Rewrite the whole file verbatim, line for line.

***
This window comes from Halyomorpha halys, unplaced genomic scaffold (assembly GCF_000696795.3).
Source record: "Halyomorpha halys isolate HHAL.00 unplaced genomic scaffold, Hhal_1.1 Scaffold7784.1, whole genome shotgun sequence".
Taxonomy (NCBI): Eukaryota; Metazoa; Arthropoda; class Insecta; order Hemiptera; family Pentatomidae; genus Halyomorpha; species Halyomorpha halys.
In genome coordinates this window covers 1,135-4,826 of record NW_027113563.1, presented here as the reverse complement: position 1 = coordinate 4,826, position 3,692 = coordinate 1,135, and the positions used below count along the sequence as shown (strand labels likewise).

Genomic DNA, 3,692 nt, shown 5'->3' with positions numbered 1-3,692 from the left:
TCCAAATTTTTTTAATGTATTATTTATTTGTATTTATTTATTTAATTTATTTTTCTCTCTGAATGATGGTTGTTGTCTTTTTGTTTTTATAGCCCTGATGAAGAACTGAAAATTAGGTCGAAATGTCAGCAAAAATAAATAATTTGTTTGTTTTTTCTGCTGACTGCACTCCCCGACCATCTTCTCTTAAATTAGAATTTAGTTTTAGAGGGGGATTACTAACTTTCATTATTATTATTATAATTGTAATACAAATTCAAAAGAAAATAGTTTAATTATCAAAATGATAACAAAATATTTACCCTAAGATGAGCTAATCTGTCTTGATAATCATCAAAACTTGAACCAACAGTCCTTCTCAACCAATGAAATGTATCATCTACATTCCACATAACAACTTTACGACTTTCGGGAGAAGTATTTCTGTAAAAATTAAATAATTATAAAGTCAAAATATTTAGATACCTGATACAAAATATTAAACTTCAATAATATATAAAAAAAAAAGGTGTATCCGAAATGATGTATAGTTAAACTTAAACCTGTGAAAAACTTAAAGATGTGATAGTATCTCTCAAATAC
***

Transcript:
This window comes from Halyomorpha halys, unplaced genomic scaffold (assembly GCF_000696795.3).
Source record: "Halyomorpha halys isolate HHAL.00 unplaced genomic scaffold, Hhal_1.1 Scaffold7784.1, whole genome shotgun sequence".
Taxonomy (NCBI): Eukaryota; Metazoa; Arthropoda; class Insecta; order Hemiptera; family Pentatomidae; genus Halyomorpha; species Halyomorpha halys.
In genome coordinates this window covers 1,135-4,826 of record NW_027113563.1, presented here as the reverse complement: position 1 = coordinate 4,826, position 3,692 = coordinate 1,135, and the positions used below count along the sequence as shown (strand labels likewise).

Genomic DNA, 3,692 nt, shown 5'->3' with positions numbered 1-3,692 from the left:
TCCAAATTTTTTTAATGTATTATTTATTTGTATTTATTTATTTAATTTATTTTTCTCTCTGAATGATGGTTGTTGTCTTTTTGTTTTTATAGCCCTGATGAAGAACTGAAAATTAGGTCGAAATGTCAGCAAAAATAAATAATTTGTTTGTTTTTTCTGCTGACTGCACTCCCCGACCATCTTCTCTTAAATTAGAATTTAGTTTTAGAGGGGGATTACTAACTTTCATTATTATTATTATAATTGTAATACAAATTCAAAAGAAAATAGTTTAATTATCAAAATGATAACAAAATATTTACCCTAAGATGAGCTAATCTGTCTTGATAATCATCAAAACTTGAACCAACAGTCCTTCTCAACCAATGAAATGTATCATCTACATTCCACATAACAACTTTACGACTTTCGGGAGAAGTATTTCTGTAAAAATTAAATAATTATAAAGTCAAAATATTTAGATACCTGATACAAAATATTAAACTTCAATAATATATAAAAAAAAAAGGTGTATCCGAAATGATGTATAGTTAAACTTAAACCTGTGAAAAACTTAAAGATGTGATAGTATCTCTCAAATAC